Downsizing Your Home With Style: Shop These 5 Attractive Multi-Use Furnishings

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Selling your spacious single-family home for a smaller abode doesn’t have to be a one-way ticket to frumpy town. But the biggest challenge in downsizing your home with style is balancing functionality with design.

The good news is: You can make a house of any size reflect your personal tastes and serve the purposes you need it to. In fact, furniture innovators have come up with pieces that are both stunning and practical to serve those following the tiny house trend popular among some millennials. And downsizers should take advantage.

Infographic showing investment in tiny house features.
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The designs of these multi-functional, transformative furnishings trend toward a modern look, however, they’re neutral enough for you to add your own personal flair as you enjoy the practical benefits of their compactness.

Here we’ll introduce you to the latest product inspiration, then show you how to blend any new purchase with your existing decor using basic principles of design and the expert advice of staging professionals.

1) Space-saving dining set

It’s hard to host a large dinner party or play cards with the fam once you’ve ditched your large-capacity dining table for a 2 to 4 seater dinette set. With storage at a premium, too, there’s not a lot of room to keep a backup card table and chairs set, either.

But not all hope is lost. Self-contained dining sets like this one from Amazon ($249.99) neatly store all the chairs in one attractive and compact console table that folds out to seat an additional two or four people.

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2) Multi-height coffee table

TV trays are a convenient way to get a temporary tabletop in front of your sofa. However, they typically come in a set, they’re stored in a bulky storage tower, and the trays themselves tend to be wobbly.

Multi-height coffee tables such as the Fredericks Transforming Coffee Table (Wayfair – $273.99) are not only stylish, they offer a sturdiness that those wimpy TV trays simply can’t match.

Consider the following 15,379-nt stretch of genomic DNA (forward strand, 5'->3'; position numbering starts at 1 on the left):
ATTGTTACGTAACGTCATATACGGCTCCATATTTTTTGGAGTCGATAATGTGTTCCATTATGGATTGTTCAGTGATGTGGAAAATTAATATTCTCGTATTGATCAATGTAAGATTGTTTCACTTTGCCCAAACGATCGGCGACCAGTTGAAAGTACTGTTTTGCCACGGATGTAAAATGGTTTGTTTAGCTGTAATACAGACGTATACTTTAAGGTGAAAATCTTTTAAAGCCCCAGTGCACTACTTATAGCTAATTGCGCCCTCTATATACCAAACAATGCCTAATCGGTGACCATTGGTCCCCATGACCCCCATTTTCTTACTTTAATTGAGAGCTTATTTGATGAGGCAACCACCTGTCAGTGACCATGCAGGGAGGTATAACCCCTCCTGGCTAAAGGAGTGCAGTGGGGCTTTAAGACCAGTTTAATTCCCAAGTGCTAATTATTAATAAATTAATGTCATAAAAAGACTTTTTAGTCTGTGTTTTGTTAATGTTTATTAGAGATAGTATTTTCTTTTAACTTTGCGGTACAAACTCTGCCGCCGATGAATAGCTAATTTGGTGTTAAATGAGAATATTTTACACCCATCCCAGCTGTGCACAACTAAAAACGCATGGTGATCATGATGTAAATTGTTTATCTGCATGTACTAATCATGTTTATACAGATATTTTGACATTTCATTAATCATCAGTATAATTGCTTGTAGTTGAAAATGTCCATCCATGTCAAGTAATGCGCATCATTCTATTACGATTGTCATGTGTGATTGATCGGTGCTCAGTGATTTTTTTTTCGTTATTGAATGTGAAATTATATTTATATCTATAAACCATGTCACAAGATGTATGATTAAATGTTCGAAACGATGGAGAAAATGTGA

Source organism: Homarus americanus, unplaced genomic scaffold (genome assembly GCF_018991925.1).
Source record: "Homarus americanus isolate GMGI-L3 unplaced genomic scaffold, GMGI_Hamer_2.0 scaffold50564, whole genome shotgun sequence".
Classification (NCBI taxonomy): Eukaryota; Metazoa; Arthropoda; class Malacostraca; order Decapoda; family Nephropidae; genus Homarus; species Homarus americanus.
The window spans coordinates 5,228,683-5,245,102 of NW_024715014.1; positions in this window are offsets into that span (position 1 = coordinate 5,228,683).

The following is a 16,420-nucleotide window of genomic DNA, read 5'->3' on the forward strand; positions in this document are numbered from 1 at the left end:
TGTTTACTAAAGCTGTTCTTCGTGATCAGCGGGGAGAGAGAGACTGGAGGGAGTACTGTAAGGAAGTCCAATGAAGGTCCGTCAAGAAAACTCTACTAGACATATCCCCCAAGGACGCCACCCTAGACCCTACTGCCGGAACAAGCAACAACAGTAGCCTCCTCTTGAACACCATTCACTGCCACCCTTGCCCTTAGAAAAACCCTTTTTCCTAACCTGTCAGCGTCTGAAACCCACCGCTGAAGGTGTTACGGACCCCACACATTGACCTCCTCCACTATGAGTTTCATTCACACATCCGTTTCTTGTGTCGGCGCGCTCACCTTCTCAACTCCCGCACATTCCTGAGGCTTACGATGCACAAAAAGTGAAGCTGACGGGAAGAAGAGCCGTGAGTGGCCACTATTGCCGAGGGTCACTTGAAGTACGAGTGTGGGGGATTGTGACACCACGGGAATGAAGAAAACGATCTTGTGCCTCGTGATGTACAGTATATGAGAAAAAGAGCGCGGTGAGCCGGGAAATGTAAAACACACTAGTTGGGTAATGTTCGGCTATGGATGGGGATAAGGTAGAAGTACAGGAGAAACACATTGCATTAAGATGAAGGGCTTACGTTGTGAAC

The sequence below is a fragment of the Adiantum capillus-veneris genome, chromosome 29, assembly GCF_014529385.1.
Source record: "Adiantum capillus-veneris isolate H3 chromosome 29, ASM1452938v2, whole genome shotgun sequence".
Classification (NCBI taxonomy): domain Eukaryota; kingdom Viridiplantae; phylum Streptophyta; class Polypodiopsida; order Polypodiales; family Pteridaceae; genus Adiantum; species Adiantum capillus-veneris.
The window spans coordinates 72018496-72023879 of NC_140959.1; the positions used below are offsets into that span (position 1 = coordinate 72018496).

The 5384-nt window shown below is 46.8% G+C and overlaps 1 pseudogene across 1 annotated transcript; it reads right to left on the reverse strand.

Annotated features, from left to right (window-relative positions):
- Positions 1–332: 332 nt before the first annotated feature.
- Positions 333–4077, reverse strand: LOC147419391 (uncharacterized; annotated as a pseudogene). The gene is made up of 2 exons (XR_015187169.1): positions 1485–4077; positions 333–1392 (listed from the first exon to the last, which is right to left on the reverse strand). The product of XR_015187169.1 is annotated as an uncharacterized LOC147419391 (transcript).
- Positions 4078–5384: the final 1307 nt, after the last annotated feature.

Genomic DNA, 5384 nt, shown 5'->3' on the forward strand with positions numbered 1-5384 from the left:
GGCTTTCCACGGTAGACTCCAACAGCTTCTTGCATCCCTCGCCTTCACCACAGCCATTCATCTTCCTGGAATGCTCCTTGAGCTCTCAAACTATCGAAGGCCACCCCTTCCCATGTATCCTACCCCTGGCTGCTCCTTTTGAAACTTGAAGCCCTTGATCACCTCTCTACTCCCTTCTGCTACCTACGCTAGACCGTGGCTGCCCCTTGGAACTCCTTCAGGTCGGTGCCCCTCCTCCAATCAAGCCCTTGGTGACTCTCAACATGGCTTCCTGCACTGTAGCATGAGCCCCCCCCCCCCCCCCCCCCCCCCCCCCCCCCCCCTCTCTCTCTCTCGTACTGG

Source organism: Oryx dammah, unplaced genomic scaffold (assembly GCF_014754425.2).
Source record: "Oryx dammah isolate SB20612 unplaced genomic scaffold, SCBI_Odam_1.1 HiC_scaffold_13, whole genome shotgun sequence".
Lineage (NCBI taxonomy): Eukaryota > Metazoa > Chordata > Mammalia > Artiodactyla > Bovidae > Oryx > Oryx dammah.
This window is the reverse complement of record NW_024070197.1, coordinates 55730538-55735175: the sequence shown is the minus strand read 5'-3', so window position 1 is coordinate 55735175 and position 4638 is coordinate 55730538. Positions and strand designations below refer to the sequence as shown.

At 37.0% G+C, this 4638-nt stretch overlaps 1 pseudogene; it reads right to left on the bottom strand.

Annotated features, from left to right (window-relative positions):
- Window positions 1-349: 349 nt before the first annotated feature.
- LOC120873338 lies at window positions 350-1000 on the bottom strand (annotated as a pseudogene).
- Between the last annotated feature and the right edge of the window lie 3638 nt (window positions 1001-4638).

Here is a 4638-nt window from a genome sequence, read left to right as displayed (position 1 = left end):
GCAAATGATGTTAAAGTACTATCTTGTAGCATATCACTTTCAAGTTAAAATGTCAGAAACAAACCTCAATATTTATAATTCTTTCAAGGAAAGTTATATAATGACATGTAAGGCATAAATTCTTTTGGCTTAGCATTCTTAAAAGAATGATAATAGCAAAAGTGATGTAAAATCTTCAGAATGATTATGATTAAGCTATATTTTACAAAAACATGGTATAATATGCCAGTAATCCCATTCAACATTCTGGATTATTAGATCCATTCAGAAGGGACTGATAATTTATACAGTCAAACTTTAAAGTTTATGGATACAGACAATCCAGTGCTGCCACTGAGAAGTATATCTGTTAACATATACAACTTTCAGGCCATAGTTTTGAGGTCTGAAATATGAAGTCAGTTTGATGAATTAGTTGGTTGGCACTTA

Plus they provide a wider surface to work with, too—perfect for a full dinner spread, paperwork organization, or putting together a puzzle.

3) Convertible ladder chair

Every extra item you bring into your downsized-home adds to the clutter. When space is precious, you need to be on a lookout for pieces that can do double duty—like the Franklin Side Chair, a convertible ladder chair you can get for a little over $100.

With one easy flip this simple, elegant hardwood chair can transform into a sturdy step-stool.

4) Pull-out bunk bed sofa

Keeping the grandkids happy is a top priority for many downsizers.

“I’m working with a couple in their sixties, and the hardest thing for them is parting with the things that their grandchildren like coming to their house for, like their massive game room,” says Angela Kittner, a top-selling real estate agent in St. Louis, Missouri.

While you might not have the space for a full-fledged arcade, the grands are sure to love this bunk bed on steroids.

The innovative “Twinny” sofa from Greece-based furniture manufacturer Proteas transforms into a strong and secure bunk bed with minimal effort—giving each grandchild a comfortable (and novel!) spot to sleep when they come over to grandma’s.

Better yet, the Twinny comes in a variety of fabrics and you can order it in every color under the sun to match your personal style, from bright reds, yellows, and oranges, to neutral tans, grays, browns, and blacks.

For pricing information, contact Proteas.

5) Transforming bookshelf table

Got a favorite hobby? Whether you’re into arranging floral bouquets, organizing your fishing lures, sewing quilts, or baking cinnamon rolls, sometimes there’s simply not enough surface space in a downsized home with its small tables and limited counter space.